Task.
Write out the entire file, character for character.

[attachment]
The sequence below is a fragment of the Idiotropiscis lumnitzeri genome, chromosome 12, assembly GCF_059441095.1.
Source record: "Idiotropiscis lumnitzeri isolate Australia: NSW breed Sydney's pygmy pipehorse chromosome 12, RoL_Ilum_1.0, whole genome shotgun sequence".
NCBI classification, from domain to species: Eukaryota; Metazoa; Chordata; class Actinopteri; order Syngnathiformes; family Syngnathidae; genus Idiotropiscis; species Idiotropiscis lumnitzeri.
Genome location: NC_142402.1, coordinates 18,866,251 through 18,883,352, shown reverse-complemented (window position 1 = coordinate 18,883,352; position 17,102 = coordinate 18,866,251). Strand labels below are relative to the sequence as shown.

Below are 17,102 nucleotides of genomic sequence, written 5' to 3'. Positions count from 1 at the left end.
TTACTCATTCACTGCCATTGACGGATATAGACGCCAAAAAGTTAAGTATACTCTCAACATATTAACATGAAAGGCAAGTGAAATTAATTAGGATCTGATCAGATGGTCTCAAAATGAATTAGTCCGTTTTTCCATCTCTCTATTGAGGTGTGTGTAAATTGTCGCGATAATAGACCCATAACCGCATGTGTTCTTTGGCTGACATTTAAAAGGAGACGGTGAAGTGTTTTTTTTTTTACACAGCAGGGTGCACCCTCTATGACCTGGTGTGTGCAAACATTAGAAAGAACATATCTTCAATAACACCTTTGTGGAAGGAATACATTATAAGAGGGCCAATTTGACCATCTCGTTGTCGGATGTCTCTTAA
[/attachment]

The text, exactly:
The sequence below is a fragment of the Idiotropiscis lumnitzeri genome, chromosome 12, assembly GCF_059441095.1.
Source record: "Idiotropiscis lumnitzeri isolate Australia: NSW breed Sydney's pygmy pipehorse chromosome 12, RoL_Ilum_1.0, whole genome shotgun sequence".
NCBI classification, from domain to species: Eukaryota; Metazoa; Chordata; class Actinopteri; order Syngnathiformes; family Syngnathidae; genus Idiotropiscis; species Idiotropiscis lumnitzeri.
Genome location: NC_142402.1, coordinates 18,866,251 through 18,883,352, shown reverse-complemented (window position 1 = coordinate 18,883,352; position 17,102 = coordinate 18,866,251). Strand labels below are relative to the sequence as shown.

Below are 17,102 nucleotides of genomic sequence, written 5' to 3'. Positions count from 1 at the left end.
TTACTCATTCACTGCCATTGACGGATATAGACGCCAAAAAGTTAAGTATACTCTCAACATATTAACATGAAAGGCAAGTGAAATTAATTAGGATCTGATCAGATGGTCTCAAAATGAATTAGTCCGTTTTTCCATCTCTCTATTGAGGTGTGTGTAAATTGTCGCGATAATAGACCCATAACCGCATGTGTTCTTTGGCTGACATTTAAAAGGAGACGGTGAAGTGTTTTTTTTTTTACACAGCAGGGTGCACCCTCTATGACCTGGTGTGTGCAAACATTAGAAAGAACATATCTTCAATAACACCTTTGTGGAAGGAATACATTATAAGAGGGCCAATTTGACCATCTCGTTGTCGGATGTCTCTTAA